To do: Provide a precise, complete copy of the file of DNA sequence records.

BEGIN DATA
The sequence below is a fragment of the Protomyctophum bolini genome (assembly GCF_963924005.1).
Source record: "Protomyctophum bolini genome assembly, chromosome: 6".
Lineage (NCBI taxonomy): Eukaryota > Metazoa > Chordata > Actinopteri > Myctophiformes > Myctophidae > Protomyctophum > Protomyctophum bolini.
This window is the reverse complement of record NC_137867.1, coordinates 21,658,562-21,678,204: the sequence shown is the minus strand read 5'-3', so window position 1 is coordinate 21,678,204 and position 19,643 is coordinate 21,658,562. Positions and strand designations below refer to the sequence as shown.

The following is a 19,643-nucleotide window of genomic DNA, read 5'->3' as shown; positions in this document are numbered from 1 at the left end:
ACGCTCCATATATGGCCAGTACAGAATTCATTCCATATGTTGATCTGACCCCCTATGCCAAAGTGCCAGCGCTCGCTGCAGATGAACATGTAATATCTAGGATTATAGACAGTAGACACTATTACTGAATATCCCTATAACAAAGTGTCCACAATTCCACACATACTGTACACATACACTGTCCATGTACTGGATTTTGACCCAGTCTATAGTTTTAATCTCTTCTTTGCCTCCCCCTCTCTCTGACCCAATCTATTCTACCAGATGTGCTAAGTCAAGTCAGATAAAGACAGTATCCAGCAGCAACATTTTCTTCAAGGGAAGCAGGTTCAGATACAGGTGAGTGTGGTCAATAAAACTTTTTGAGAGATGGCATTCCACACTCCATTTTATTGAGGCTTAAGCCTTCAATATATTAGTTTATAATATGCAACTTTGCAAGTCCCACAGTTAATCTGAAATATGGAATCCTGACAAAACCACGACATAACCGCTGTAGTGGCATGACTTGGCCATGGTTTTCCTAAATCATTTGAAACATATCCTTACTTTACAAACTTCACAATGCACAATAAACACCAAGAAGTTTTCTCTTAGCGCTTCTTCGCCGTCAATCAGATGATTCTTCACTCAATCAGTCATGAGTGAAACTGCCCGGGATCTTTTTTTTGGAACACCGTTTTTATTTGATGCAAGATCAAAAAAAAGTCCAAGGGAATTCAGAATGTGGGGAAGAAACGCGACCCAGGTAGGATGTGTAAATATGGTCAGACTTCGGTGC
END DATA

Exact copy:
The sequence below is a fragment of the Protomyctophum bolini genome (assembly GCF_963924005.1).
Source record: "Protomyctophum bolini genome assembly, chromosome: 6".
Lineage (NCBI taxonomy): Eukaryota > Metazoa > Chordata > Actinopteri > Myctophiformes > Myctophidae > Protomyctophum > Protomyctophum bolini.
This window is the reverse complement of record NC_137867.1, coordinates 21,658,562-21,678,204: the sequence shown is the minus strand read 5'-3', so window position 1 is coordinate 21,678,204 and position 19,643 is coordinate 21,658,562. Positions and strand designations below refer to the sequence as shown.

The following is a 19,643-nucleotide window of genomic DNA, read 5'->3' as shown; positions in this document are numbered from 1 at the left end:
ACGCTCCATATATGGCCAGTACAGAATTCATTCCATATGTTGATCTGACCCCCTATGCCAAAGTGCCAGCGCTCGCTGCAGATGAACATGTAATATCTAGGATTATAGACAGTAGACACTATTACTGAATATCCCTATAACAAAGTGTCCACAATTCCACACATACTGTACACATACACTGTCCATGTACTGGATTTTGACCCAGTCTATAGTTTTAATCTCTTCTTTGCCTCCCCCTCTCTCTGACCCAATCTATTCTACCAGATGTGCTAAGTCAAGTCAGATAAAGACAGTATCCAGCAGCAACATTTTCTTCAAGGGAAGCAGGTTCAGATACAGGTGAGTGTGGTCAATAAAACTTTTTGAGAGATGGCATTCCACACTCCATTTTATTGAGGCTTAAGCCTTCAATATATTAGTTTATAATATGCAACTTTGCAAGTCCCACAGTTAATCTGAAATATGGAATCCTGACAAAACCACGACATAACCGCTGTAGTGGCATGACTTGGCCATGGTTTTCCTAAATCATTTGAAACATATCCTTACTTTACAAACTTCACAATGCACAATAAACACCAAGAAGTTTTCTCTTAGCGCTTCTTCGCCGTCAATCAGATGATTCTTCACTCAATCAGTCATGAGTGAAACTGCCCGGGATCTTTTTTTTGGAACACCGTTTTTATTTGATGCAAGATCAAAAAAAAGTCCAAGGGAATTCAGAATGTGGGGAAGAAACGCGACCCAGGTAGGATGTGTAAATATGGTCAGACTTCGGTGC